The developer of Cascadia, the massive master-planned community on the Bonney Lake plateau, told a federal bankruptcy judge Tuesday that the company will ask her to restructure bank loans to keep the project afloat.
The restructuring of $75.6 million in loans from HomeStreet Bank now in default is key to the overall plan for Cascadia to avoid liquidation, Cascadia attorney Geoffrey Groshong told Judge Karen Overstreet, chief federal bankruptcy judge in Seattle for the Western District of Washington.
New investors as well as real estate and timber sales also will be part of the recovery plan, Groshong said as he outlined in very broad strokes how owner/manager Patrick Kuo hopes to save his 19-year dream to create a “sustainable city” in northeast Pierce County.
He said they have hired Obsidian Financial Group of Portland to review the company’s options and recommend a detailed recovery plan.
Overstreet will have to be convinced that Cascadia is worth a court-ordered solution.
She gave no indication how she would rule during the 45-minute hearing, the first since Cascadia filed for Chapter 11 bankruptcy Oct. 15. The filing stopped a foreclosure sale. Next hearings are scheduled for Dec. 1 and 4.
Overstreet did note that a bankruptcy courtroom is “the last stop for people. … (and) lets them either make it work” or fail.
Seattle-based HomeStreet Bank, which is operating under the watchful eye of FDIC regulators concerned about their loan portfolio, let Overstreet know it wants its money sooner than later.
Bankruptcies, particularly of this size, can best be described as a verbal fistfight by dark-suited lawyers with the judge as referee. Brad Summers, attorney for HomeStreet Bank, did not let the opportunity escape Tuesday to lob a punch at Cascadia.
Cascadia “has been looking (for money) for a long time and not found any,” Summer told the judge. “The debtor has sold zero lots in 2009.” He said that in 2008, earnest money collected on lots sold has been forfeited.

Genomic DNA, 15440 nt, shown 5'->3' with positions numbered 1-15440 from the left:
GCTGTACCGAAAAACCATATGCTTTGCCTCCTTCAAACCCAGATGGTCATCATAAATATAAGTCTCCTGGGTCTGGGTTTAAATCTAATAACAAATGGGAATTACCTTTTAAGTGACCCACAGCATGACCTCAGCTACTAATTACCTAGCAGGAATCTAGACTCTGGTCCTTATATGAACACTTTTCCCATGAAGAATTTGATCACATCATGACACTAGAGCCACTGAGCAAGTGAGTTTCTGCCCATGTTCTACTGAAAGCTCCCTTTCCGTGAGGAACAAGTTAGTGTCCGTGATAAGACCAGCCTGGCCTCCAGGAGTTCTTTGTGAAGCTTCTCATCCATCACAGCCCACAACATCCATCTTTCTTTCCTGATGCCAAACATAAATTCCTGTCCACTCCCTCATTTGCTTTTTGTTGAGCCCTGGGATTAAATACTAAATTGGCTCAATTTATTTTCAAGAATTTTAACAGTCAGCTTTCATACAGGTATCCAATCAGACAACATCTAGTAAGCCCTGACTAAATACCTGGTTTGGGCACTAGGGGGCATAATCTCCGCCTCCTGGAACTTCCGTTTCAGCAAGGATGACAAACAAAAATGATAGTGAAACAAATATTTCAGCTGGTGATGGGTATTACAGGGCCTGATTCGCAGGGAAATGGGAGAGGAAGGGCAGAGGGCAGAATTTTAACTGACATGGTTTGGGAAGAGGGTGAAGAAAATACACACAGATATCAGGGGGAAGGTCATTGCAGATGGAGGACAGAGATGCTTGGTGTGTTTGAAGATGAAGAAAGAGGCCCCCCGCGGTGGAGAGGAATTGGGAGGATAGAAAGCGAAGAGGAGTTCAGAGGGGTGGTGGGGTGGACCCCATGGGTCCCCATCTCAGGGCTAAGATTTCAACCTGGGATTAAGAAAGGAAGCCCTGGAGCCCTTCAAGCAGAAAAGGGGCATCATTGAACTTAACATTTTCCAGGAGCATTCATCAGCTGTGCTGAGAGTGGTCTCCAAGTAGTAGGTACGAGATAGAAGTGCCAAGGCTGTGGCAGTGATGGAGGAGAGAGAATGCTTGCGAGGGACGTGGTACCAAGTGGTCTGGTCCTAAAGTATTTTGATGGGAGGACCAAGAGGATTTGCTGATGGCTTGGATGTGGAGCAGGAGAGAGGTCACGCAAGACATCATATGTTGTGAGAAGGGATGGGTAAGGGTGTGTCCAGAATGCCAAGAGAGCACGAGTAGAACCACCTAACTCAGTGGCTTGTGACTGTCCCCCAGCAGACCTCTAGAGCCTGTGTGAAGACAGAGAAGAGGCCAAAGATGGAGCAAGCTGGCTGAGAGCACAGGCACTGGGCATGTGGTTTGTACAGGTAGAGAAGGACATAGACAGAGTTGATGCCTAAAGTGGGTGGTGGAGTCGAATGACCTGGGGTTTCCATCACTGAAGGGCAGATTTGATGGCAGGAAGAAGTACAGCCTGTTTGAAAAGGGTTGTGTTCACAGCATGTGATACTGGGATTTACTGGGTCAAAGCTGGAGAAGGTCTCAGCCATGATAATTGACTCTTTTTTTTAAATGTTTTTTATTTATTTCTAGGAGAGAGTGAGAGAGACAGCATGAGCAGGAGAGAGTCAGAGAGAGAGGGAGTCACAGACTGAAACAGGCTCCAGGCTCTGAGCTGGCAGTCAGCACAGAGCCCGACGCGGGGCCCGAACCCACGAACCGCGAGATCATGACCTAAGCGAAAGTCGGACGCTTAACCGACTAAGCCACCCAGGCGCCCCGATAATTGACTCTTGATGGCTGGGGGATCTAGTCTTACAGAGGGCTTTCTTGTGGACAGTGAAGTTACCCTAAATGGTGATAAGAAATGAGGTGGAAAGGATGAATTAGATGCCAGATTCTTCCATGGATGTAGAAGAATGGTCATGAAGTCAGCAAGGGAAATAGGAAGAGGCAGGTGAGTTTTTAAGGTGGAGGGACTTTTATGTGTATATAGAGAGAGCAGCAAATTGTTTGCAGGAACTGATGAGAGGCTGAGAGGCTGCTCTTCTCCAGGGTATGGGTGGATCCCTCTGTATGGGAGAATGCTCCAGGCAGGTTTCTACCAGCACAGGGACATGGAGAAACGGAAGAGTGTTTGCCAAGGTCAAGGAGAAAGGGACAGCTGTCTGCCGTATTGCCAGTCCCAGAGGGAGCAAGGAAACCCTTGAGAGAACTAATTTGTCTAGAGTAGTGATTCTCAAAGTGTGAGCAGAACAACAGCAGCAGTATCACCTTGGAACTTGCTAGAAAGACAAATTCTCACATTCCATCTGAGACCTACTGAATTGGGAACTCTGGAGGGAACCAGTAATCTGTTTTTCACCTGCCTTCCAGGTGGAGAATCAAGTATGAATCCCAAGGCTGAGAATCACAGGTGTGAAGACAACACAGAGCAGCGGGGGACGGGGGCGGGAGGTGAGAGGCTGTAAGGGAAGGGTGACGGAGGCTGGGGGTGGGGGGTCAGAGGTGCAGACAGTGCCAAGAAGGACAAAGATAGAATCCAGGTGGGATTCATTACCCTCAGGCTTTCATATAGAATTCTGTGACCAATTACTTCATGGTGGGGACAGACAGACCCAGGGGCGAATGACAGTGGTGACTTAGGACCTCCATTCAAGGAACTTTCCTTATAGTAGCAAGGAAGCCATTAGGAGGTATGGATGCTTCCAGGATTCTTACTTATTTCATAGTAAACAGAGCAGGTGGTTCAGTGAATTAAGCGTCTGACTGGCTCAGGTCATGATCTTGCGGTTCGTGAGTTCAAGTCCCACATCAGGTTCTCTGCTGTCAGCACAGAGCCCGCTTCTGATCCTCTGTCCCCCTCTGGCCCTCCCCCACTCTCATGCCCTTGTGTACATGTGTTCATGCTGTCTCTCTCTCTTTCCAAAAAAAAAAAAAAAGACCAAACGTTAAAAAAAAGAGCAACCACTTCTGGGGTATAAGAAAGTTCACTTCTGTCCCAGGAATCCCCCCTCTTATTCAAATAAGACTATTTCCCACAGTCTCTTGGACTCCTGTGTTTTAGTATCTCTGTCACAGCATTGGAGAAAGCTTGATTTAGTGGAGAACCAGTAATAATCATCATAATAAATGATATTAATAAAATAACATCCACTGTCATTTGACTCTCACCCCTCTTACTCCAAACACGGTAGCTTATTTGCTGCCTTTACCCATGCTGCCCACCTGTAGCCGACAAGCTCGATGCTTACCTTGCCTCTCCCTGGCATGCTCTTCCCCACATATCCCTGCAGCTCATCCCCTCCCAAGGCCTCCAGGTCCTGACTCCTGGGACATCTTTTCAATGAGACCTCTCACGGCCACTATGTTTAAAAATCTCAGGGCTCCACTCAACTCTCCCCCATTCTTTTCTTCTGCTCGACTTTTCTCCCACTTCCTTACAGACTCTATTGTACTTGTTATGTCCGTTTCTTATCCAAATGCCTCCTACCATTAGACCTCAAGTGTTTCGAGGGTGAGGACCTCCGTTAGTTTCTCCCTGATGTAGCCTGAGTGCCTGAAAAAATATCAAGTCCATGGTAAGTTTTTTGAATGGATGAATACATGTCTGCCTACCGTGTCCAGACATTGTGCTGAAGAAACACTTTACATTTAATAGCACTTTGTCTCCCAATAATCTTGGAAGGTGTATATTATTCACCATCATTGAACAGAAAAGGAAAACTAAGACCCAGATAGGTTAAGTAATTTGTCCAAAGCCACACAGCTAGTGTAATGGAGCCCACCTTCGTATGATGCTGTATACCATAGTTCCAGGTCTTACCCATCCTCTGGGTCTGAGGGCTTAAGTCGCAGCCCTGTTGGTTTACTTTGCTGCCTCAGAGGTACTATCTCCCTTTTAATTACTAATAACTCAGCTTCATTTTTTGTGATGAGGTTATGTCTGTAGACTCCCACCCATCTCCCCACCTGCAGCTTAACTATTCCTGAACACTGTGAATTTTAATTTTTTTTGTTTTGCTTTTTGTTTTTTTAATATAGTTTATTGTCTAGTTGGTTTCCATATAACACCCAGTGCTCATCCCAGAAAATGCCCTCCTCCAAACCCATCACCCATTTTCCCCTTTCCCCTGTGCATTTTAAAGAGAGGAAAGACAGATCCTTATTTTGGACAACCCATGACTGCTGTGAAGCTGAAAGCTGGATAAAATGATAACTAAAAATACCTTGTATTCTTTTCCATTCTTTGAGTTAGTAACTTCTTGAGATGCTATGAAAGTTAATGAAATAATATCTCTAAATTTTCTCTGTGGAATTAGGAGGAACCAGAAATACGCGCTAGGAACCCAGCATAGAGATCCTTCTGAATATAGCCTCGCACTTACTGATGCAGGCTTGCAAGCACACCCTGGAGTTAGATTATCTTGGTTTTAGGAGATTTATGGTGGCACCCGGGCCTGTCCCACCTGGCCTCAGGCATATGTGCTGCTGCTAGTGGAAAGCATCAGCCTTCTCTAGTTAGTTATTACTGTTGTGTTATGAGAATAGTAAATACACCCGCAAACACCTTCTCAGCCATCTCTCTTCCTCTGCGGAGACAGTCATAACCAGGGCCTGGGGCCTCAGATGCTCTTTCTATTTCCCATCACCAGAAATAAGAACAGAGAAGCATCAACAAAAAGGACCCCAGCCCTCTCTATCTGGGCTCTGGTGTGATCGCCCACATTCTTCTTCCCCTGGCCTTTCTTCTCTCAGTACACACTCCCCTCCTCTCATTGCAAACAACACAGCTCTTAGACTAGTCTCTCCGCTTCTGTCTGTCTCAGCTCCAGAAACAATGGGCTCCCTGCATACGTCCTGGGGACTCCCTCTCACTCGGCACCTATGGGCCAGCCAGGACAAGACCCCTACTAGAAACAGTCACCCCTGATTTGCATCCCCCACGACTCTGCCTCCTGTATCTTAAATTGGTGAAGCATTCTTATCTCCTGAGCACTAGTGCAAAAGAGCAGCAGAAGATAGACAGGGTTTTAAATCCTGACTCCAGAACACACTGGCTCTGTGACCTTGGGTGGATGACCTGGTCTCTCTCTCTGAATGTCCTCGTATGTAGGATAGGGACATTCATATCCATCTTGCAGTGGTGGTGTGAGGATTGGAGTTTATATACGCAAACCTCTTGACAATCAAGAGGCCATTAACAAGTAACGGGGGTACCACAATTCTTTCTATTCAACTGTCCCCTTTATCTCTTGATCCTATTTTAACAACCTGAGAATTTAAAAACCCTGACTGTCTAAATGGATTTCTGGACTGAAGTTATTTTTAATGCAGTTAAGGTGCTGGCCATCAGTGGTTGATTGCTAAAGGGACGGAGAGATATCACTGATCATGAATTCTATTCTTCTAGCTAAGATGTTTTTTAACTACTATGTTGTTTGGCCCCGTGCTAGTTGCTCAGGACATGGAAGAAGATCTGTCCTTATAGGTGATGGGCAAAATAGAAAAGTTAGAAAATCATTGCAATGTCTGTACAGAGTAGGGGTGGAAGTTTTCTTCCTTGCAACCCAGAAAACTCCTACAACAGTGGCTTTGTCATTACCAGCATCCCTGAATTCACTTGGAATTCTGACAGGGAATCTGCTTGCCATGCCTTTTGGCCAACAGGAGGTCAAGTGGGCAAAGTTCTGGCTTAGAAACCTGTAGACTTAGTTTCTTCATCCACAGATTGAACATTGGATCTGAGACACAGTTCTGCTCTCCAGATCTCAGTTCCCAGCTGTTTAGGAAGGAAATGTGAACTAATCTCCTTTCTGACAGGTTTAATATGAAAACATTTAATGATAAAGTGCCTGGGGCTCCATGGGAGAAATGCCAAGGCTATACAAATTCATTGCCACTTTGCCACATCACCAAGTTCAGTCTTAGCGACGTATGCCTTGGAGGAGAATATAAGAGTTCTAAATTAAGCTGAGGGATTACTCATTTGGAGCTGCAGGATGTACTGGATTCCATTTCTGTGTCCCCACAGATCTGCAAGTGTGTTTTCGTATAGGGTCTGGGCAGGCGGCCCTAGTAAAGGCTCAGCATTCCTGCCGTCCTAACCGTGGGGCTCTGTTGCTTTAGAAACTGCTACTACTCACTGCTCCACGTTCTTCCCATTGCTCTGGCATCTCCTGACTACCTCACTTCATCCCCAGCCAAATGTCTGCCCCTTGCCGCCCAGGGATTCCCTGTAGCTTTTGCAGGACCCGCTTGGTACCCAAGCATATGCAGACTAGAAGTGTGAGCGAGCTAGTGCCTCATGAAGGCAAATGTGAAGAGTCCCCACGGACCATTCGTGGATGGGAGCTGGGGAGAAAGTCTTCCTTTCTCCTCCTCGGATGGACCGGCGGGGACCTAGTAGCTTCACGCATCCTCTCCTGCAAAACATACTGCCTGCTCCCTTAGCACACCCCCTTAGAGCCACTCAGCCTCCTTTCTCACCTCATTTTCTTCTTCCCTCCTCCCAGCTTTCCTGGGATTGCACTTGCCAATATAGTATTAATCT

Summer suggested the current value of Cascadia property is $8 million below the debt owed on it.
HomeStreet Bank also has asked the judge to make Cascadia a single asset real estate debtor, which under bankruptcy laws could result in Cascadia being forced to speed up its reorganization effort or begin making payments to creditors within 90 days of such an order.
Overstreet got a taste of part of the argument that Cascadia will use to urge her to allow the project to recover.
John Ladenberg, former Pierce County executive and now chief operating officer for Cascadia, told the judge that the development is too big and too important to Pierce County to be allowed to fail.
With an aerial photograph of the 5,000-acre development behind him, he recalled when Kuo came to the county 19 years ago with a vision for a “sustainable city of the future,” the only one of its kind in the state. Ladenberg was Pierce County prosecutor at the time.
Cascadia, he said, is not just a residential housing development. He called it a city with plans for industrial areas, manufacturing centers, open space and parks, resorts and golf course and some 6,000 homes.
Currently there are no homes or other buildings except a school on the land. Cascadia said it has invested $114 million in mostly infrastructure improvements such as roads and surface water improvements.
Ladenberg was joined by Denise Dyer, Pierce County’s manager of economic development.
She said Cascadia is a major part of the effort to bring jobs to Pierce County, and the county has had inquiries from companies interested in coming there, though she did not offer specifics.
“We do believe it can work,” Dyer told Overstreet.
An indication of how desperate Cascadia’s situation is was a request from Kuo to obtain a “bridge loan” for an unspecified amount from a relative to pay operating expenses such as salaries for six employees in the coming months.
Mike Archbold: 253-597-8692